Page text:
Buckeye Herps Blog

A photographic journal of the reptiles and amphibians of Ohio, Michigan and other places interesting wildlife call home.

Sunday, March 13, 2011

Pura Vida 6: Lizards and Turtles of the Bosque

A Thecadactylus rapicauda found outside of a lab building one night.

Sphenomorphus cherriei I startled up from some litter. This skink species is difficult to bring to hand.

Sceloporus variabilis from Guanacaste's dry forest.

Norops limifrons, the slender anole, a common species.

Norops lemurinis. I would find individuals of this species sleeping at night, perched on leaves as above. It seems like they would make easy prey for arboreal snakes, like Leptodeira.

Norops humilus, the most common anole. Male's of this species have an red dewlap fringed by yellow.

Norops carpenteri, readily identified by the white eye ring. Males have an orange dewlap rimmed with yellow.

Lepidophyma flavimaculata, my first night lizard of the family Xantusidae. These are most often found by flipping cover objects. Occasionally they are found foraging nocturnally at the mouth of their homes (hole of some sort).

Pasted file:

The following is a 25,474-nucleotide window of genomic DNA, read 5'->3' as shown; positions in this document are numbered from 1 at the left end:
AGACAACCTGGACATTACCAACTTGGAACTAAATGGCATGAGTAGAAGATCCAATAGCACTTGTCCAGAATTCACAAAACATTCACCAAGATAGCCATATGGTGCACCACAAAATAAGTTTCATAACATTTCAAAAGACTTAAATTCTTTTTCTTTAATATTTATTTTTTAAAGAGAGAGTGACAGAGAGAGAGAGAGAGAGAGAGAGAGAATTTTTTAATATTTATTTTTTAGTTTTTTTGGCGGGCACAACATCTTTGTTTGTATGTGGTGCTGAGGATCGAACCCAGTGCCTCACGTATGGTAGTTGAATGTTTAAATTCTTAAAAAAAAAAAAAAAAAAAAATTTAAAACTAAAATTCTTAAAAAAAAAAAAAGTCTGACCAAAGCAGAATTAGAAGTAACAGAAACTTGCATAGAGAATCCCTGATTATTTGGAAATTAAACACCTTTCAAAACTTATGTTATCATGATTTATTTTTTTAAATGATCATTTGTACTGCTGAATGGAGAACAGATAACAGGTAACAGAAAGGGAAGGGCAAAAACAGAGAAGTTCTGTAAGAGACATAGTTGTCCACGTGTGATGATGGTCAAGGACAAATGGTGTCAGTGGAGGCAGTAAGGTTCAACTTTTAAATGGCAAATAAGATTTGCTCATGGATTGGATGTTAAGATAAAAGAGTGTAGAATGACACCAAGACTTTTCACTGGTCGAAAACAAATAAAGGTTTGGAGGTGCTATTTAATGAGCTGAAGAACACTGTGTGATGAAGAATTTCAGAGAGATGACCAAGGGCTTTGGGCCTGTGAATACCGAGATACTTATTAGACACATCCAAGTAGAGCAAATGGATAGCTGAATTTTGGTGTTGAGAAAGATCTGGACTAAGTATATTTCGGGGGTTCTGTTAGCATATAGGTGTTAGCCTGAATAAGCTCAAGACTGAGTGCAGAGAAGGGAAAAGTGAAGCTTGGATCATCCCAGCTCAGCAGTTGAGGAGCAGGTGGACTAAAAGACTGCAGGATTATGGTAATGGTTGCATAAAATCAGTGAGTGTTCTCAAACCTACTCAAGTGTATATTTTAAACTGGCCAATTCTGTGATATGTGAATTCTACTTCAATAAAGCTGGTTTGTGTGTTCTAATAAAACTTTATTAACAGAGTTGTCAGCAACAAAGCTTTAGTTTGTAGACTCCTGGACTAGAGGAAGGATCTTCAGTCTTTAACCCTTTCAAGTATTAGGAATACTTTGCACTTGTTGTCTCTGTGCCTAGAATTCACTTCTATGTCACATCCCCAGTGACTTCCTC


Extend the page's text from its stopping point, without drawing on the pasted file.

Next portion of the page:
Lepidoblepharis xanthostigma, flipped by my brother. This is the only shot I got off before they poor animal dropped his tail.

Unidentified Norops species?

Iguana iguana.

Gonatodes albogularis captured on a building.

Corytophanes cristattus, a super badass lizard.

Chelydra acutirostris. Imagine my surprise when I pulled a damn snapping turtle out of a swamp.... in Costa Rica??? This was a super feisty individual who snapped incessantly at me.

Rhinoclemmys annulata can be found chilling in the middle of a trails, nowhere near water.

A large Rhinoclemmys funerea with a 10 inch long carapace. I found this species both in and out of the swamps.

1 comment:

  1. Super jealous of the turnip tailed gecko... bummer.